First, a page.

Every other Friday, I do a little something just for me: I hire someone else to clean my house. This indulgence is necessary, because if I didn't, we'd be surrounded by dust bunnies and dirty dishes. I like that it leaves me free to feel no guilt when I spend the following Saturday immersed in fibery goodness. Today I spent the entire time at the spinning circle playing with a dog. Not just any dog either. This is the fur from my friend Kim's Newfie, Boomer. I'll have to get a picture of him so that you can see what he looked like. Boomer died two years ago and before he did, I convinced Kim to keep his fur from his last grooming for me to spin when I learned. The time has come.

In pictures, Boomer appeared to have a black coat, but in real life, it appears more like dark chocolate. With fur too slippery and short to spin alone, I'm mixing it with a natural dark Blue Faced Leicester (BFL) which has a longer staple length.

Kim wants mostly Boomer in the yarn, so I'm using 25% BFL and 75% Boomer. To try to get precise, I weighed it on the scale so I could get 3 parts dog to 1 part sheep.

I spread apart the staples of the BFL, then spread Boomer on that and topped with some more BFL. It's kind of like making a BLT sammie, minus the mayo, but smells like dog. It's then placed in the drum carder, because if you think I'm carding this by hand, think again.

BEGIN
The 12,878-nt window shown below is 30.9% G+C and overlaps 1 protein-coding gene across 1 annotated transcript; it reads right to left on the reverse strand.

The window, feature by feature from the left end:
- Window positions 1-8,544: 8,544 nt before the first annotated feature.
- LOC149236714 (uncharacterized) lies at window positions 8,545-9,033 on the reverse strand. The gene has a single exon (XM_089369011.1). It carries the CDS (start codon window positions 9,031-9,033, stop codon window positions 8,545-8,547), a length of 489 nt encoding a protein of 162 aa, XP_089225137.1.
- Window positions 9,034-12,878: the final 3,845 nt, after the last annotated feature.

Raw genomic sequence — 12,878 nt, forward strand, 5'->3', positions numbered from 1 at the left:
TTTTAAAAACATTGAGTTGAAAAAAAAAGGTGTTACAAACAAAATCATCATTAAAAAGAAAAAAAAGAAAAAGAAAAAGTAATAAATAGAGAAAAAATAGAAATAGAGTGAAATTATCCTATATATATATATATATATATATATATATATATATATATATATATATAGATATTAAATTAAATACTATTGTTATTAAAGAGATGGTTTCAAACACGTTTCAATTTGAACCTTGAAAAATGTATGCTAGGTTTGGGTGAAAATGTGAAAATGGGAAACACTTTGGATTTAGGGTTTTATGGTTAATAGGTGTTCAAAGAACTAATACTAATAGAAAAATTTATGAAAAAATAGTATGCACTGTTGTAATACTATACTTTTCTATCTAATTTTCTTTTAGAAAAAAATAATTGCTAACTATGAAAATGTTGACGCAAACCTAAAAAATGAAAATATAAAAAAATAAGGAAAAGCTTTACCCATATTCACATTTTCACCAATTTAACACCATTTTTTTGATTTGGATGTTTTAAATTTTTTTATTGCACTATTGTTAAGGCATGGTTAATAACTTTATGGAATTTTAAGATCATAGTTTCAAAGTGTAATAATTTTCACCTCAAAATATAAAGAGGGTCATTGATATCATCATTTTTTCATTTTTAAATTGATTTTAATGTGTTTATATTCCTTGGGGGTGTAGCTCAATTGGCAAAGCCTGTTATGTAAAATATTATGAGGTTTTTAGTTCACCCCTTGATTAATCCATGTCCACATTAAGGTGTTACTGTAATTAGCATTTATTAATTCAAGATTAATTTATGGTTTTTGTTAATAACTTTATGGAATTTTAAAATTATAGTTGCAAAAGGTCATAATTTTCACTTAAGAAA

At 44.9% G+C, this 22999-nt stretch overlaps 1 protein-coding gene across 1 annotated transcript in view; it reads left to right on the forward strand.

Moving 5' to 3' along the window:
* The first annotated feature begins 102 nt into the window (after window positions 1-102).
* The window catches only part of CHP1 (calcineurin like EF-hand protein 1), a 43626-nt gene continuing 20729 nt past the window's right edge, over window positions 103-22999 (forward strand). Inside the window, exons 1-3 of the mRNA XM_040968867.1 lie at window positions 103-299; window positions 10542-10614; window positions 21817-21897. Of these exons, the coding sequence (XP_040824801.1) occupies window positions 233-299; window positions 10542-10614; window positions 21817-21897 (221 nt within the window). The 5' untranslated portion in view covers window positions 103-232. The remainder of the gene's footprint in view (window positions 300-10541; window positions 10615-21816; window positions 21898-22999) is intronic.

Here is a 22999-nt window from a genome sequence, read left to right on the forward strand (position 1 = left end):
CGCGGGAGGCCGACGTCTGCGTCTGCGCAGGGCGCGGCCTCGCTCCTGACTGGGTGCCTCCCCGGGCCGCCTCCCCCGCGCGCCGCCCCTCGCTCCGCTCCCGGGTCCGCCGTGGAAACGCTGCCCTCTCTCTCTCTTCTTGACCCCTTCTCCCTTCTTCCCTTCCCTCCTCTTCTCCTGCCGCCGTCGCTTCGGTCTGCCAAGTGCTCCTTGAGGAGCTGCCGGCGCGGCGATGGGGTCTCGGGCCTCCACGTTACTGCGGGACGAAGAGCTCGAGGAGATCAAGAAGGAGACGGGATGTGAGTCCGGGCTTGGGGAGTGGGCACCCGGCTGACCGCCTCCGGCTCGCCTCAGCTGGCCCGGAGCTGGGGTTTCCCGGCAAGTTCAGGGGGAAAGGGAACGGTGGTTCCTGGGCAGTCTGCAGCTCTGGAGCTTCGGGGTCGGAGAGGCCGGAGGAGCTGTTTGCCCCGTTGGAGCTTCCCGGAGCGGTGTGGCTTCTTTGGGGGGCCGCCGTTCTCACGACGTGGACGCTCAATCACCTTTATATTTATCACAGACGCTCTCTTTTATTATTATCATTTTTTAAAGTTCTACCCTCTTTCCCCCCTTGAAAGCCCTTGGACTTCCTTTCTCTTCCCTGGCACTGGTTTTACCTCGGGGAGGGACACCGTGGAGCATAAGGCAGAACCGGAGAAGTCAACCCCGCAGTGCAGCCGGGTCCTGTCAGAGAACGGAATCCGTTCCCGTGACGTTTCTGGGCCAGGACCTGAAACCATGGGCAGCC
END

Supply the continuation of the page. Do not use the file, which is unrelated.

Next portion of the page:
Since Boomer was sheared instead of combed at his last grooming, there were a lot of short fibers I had to pull out while I was carding. Despite trying to be neat, those short hairs went everywhere.

I made Rolags that are ready to spin and got down to business to test the ratio of wool to dog.

I was going to spin more Creamsicle yarn, but spent the day with the dog instead. After about 4 hours, I couldn't wait to get home to shower. I don't know how enticing I find it to prepare my own wool for spinning-it's a lot of work. You know how your neck gets itchy after a haircut? That's how my whole body felt. There were little short dog hairs everywhere, and I couldn't wait to get home to the shower (that someone else scrubbed) to wash it off.